(It is interesting in this connection to read the post-Pokhran-I statement issued from Tihar jail in May 1974 by George Fernandes, the present Defence Minister and recently converted bomb enthusiast: "Without the necessary economic infrastructure, all talk of a bomb can be just so much bombast. And should any government discuss such a proposition seriously without first taking steps to provide all citizens of the country with food, clothes, shelter, pure drinking water, education and a chance to live a life befitting human beings, such a government can be called nothing but criminal." He recorded similar sentiments in October 1981 and December 1985.)
The idea of deploying and using the ultimate weapons of mass destruction - nuclear weapons - instrumentally to tackle India's political problems with neighbours such as Pakistan or China is foolish, irresponsible and revolting. Prime Minister Vajpayee's talk of deploying nuclear bombs as "weapons of self-defence, to ensure that India is not subjected to nuclear threats or coercion" strains credulity.
Some conciliatory-sounding signals have been sent out recently, to China as well as to Pakistan. But the enormous combined damage done by the Pokhran explosions, the talk of nuclear weaponisation as a fait accompli and as "complete", and the unfriendly attitudes indicated towards China - in repeated statements by Defence Minister George Fernandes and BJP leaders and in Prime Minister Vajpayee's May 11, 1998 secret letter to U.S. President Bill Clinton - and Pakistan will take a lot to undo.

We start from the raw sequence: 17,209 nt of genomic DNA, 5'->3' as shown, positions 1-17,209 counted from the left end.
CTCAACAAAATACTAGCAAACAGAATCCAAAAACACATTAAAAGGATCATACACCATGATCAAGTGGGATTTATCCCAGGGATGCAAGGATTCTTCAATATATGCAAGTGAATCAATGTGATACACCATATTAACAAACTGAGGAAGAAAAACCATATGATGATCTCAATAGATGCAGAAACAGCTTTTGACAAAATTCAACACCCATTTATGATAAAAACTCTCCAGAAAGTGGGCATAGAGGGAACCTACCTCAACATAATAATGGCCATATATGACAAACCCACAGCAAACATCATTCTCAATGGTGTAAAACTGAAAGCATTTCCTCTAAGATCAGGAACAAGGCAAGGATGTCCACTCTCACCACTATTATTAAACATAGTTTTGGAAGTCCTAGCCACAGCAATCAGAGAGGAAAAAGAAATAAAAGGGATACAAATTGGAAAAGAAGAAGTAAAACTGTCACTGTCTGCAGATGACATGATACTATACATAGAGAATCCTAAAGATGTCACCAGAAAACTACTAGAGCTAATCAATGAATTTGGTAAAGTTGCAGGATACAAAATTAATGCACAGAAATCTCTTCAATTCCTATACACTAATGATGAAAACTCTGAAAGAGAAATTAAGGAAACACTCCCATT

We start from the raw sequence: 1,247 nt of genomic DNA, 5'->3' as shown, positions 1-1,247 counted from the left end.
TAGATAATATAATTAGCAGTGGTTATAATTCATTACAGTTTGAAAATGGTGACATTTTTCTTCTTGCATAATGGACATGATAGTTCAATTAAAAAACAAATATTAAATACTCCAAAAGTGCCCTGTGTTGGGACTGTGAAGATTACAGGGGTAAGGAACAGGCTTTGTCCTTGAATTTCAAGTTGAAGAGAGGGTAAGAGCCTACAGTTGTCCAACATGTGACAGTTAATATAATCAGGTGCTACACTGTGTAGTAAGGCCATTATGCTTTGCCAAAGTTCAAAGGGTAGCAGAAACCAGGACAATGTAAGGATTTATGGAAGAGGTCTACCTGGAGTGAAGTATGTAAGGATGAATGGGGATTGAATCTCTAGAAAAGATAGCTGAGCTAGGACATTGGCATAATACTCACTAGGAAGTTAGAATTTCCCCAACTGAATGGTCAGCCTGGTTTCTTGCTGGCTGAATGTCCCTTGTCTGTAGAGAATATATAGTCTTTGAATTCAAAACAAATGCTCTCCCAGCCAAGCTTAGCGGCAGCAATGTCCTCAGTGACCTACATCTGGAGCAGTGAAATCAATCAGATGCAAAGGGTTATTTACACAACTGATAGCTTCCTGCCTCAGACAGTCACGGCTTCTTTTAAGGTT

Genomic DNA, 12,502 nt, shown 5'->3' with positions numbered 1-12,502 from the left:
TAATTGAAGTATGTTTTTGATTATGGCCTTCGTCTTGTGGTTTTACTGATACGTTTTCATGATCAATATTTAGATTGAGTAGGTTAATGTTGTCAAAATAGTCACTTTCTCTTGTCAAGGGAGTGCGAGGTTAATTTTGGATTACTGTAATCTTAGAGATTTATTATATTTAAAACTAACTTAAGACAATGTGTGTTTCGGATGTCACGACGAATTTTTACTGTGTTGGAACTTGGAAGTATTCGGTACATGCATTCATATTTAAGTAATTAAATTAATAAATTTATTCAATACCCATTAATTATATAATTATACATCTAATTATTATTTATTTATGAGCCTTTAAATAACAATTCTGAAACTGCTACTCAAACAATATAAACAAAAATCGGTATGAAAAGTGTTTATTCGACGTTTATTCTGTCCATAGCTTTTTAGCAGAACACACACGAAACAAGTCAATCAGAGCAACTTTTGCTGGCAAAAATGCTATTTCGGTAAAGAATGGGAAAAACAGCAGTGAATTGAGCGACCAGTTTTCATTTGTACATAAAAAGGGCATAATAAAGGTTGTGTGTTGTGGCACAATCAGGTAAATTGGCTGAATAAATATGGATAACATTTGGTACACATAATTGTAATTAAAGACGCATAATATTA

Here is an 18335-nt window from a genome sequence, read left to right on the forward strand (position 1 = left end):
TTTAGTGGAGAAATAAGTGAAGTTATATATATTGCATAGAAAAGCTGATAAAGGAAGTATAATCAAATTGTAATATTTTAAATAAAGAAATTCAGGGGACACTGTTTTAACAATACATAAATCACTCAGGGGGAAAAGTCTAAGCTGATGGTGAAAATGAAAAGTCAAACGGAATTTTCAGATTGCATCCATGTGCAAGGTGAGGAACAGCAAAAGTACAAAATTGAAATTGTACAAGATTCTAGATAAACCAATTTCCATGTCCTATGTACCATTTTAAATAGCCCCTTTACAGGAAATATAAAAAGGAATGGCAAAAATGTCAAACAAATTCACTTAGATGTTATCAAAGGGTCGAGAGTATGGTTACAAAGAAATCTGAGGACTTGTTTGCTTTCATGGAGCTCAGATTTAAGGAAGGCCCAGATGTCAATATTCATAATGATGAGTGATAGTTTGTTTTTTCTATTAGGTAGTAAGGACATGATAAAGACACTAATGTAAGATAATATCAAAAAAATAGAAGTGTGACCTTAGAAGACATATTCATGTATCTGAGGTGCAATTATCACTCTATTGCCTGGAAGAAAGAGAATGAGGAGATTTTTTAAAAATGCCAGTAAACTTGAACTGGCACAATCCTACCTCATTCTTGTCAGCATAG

What is the truth about the explosions?
The Indian and Pakistani governments, and the two nuclear establishments, are engaged in an unedifying game of claiming superiority for one's own explosions and nuclear weapon capabilities, and putting down the other side's efforts and capabilities.
But whatever be the merits of the competitive claims, the Vajpayee Government and the Indian nuclear energy establishment need to come out with the full truth, backed by sufficient evidence, regarding the nature and success of the Pokhran tests in the face of scepticism expressed by some Indian, and several foreign, experts about the official claim to have exploded a "hydrogen bomb", a fusion device.